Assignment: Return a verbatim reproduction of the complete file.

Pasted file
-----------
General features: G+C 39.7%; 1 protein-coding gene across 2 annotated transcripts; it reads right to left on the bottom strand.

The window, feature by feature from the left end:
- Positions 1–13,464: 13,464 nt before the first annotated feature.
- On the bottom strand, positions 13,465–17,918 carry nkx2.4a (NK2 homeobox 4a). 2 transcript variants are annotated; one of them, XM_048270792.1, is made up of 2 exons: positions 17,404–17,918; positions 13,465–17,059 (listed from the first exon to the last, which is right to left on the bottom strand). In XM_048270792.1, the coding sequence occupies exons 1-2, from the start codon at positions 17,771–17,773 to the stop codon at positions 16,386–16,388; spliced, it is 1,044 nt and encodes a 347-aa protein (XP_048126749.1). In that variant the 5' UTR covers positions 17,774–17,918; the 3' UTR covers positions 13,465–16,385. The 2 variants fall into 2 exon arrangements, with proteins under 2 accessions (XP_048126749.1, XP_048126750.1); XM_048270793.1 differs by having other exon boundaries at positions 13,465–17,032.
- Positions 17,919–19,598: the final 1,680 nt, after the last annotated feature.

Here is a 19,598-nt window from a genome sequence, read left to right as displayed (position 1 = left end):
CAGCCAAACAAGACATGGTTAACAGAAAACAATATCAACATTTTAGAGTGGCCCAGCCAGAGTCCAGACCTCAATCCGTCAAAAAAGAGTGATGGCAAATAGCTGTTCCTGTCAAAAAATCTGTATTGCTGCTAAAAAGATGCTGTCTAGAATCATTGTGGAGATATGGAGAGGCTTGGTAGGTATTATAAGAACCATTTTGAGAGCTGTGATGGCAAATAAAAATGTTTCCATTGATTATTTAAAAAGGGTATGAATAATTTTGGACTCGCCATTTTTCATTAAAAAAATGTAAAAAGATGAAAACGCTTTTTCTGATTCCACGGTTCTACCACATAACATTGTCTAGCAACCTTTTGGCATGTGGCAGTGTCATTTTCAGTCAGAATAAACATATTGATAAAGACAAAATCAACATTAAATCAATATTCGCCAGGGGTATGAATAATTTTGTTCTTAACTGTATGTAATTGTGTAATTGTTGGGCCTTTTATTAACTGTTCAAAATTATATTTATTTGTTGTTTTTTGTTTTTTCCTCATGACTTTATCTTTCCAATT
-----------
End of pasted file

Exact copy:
General features: G+C 39.7%; 1 protein-coding gene across 2 annotated transcripts; it reads right to left on the bottom strand.

The window, feature by feature from the left end:
- Positions 1–13,464: 13,464 nt before the first annotated feature.
- On the bottom strand, positions 13,465–17,918 carry nkx2.4a (NK2 homeobox 4a). 2 transcript variants are annotated; one of them, XM_048270792.1, is made up of 2 exons: positions 17,404–17,918; positions 13,465–17,059 (listed from the first exon to the last, which is right to left on the bottom strand). In XM_048270792.1, the coding sequence occupies exons 1-2, from the start codon at positions 17,771–17,773 to the stop codon at positions 16,386–16,388; spliced, it is 1,044 nt and encodes a 347-aa protein (XP_048126749.1). In that variant the 5' UTR covers positions 17,774–17,918; the 3' UTR covers positions 13,465–16,385. The 2 variants fall into 2 exon arrangements, with proteins under 2 accessions (XP_048126749.1, XP_048126750.1); XM_048270793.1 differs by having other exon boundaries at positions 13,465–17,032.
- Positions 17,919–19,598: the final 1,680 nt, after the last annotated feature.

Here is a 19,598-nt window from a genome sequence, read left to right as displayed (position 1 = left end):
CAGCCAAACAAGACATGGTTAACAGAAAACAATATCAACATTTTAGAGTGGCCCAGCCAGAGTCCAGACCTCAATCCGTCAAAAAAGAGTGATGGCAAATAGCTGTTCCTGTCAAAAAATCTGTATTGCTGCTAAAAAGATGCTGTCTAGAATCATTGTGGAGATATGGAGAGGCTTGGTAGGTATTATAAGAACCATTTTGAGAGCTGTGATGGCAAATAAAAATGTTTCCATTGATTATTTAAAAAGGGTATGAATAATTTTGGACTCGCCATTTTTCATTAAAAAAATGTAAAAAGATGAAAACGCTTTTTCTGATTCCACGGTTCTACCACATAACATTGTCTAGCAACCTTTTGGCATGTGGCAGTGTCATTTTCAGTCAGAATAAACATATTGATAAAGACAAAATCAACATTAAATCAATATTCGCCAGGGGTATGAATAATTTTGTTCTTAACTGTATGTAATTGTGTAATTGTTGGGCCTTTTATTAACTGTTCAAAATTATATTTATTTGTTGTTTTTTGTTTTTTCCTCATGACTTTATCTTTCCAATT